From Prakash Mehra’s Zanjeer and Shimit Amin’s Ab Tak Chappan to Mahesh Manjrekar’s Kurukshetra and Prabhudeva’s Wanted, in how many films have we seen the cop-hero battling the dreaded ‘System’ from the outside? As far as originality goes, Class Of 83 scores poorly. It looks like an encore of dozens of anti-establishment and angry-cop films we have seen over the years, when in truth Class Of 83 is THE original Dirty Harry of Indian cinema. In the 1971 game-changing cop film, Clint Eastwood throws his police badge in the muddy water and deals with a rampageous killer as he deems fit.
Things are not that simple for super cop Vijay Singh (played with suspicious stoicism by Bobby Deol). Unlike ‘Dirty’ Harry Eastwood, Deol has to play the law enforcer within the rulebook. Also, he is not a made-up character buoyed by flights of frenzy. What sets Vijay Singh apart from all the other screen cops is his identity. He is a real person.
Scripted from Hussain Zaidi’s real-life encounter-cop Vijay Singh, Class Of 83 adheres closely to facts, discarding in the process all the flamboyant heroics of the way we look at cop heroes in our films. Vijay Singh is suicidal and troubled by the arrogance of the lawless. His team of young eliminators is fresh young enthusiastic and raring to act. And I do refer to both the young actors and the restless characters they play. Pramod Shukla (Bhupendra Jadawat), Lakshman Jadhav (Ninad Mahajani), Vishnu Varde (Hitesh Bhojraj), Aslam Khan (Sameer Paranjape) and Janardan Surve (Prithvik Pratap) are as impressive in their anxious righteousness on-screen characters as they are as actors.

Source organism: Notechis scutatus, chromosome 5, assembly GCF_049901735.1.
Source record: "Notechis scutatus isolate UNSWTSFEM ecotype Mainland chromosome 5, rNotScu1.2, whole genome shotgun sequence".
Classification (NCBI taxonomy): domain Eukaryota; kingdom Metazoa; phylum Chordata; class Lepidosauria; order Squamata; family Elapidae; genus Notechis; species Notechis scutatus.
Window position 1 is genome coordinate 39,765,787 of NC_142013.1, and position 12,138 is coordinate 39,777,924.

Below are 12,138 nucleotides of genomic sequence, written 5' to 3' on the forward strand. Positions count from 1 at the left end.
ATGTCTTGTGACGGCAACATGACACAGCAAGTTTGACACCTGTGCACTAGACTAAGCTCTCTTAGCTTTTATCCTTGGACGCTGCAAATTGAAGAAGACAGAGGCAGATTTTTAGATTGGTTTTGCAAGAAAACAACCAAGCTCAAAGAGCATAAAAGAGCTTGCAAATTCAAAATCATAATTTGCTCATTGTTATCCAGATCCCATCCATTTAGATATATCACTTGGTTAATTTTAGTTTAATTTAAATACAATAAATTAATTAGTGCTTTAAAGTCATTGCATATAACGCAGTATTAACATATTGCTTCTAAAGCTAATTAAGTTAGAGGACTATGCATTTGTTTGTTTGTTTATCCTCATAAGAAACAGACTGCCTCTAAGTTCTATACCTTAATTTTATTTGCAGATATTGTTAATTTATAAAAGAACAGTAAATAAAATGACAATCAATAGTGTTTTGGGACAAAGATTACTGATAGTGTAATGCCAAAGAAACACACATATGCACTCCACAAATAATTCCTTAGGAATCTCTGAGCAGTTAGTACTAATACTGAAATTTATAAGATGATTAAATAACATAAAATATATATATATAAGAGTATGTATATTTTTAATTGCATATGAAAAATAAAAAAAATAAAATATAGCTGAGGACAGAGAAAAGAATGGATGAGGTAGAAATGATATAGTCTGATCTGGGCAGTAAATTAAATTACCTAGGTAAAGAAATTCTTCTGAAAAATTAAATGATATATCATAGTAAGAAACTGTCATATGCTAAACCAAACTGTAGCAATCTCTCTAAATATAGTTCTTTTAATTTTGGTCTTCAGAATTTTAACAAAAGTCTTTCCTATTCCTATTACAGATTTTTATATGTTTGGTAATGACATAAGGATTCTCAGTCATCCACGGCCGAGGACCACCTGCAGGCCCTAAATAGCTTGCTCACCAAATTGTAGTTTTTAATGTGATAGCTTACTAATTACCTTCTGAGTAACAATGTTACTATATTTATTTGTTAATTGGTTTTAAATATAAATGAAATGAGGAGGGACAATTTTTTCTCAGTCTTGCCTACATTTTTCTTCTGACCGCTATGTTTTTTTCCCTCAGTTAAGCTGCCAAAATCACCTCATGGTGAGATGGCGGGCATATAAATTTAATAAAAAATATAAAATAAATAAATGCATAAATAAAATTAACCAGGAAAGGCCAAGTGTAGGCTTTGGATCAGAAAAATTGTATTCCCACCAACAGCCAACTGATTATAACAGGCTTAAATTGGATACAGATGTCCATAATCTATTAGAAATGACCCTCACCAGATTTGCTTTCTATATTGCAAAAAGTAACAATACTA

Aslam’s murder in the hands of chain snatchers, shot with a Sam Peckinpah lunacy on a construction site, has one of the goons humming, ‘Chain churake laya hoon’ to the tune of Gulzar’s Chand Churake Laya Hoon. It is the only music you will hear in this film. No melodic outbursts in the background, no compromise with the mood of no-compromise that the protagonists wear like badges.
I wish Bobby Deol looked more driven. His body language is way too languid for an on-the-prowl cop. He is more effective in his emotional moments with his dying wife (Geetika Tyagi) and disgruntled son, than he is as a uniformed land-mower constantly battling his red-tapism. The ‘encounters’ are staged with a feral fidelity that emblazons the screen. The crusty toasted-brown cinematography (by the Norwegian Mario Poljac) pins down the sweat nervousness of lives on the brink. Class Of 83 effectively reflects the immediacy of quick justice. It is a sharp-shooting drama, lacking in newness but making up for it by making the familiar look furious fertile and disturbingly futile.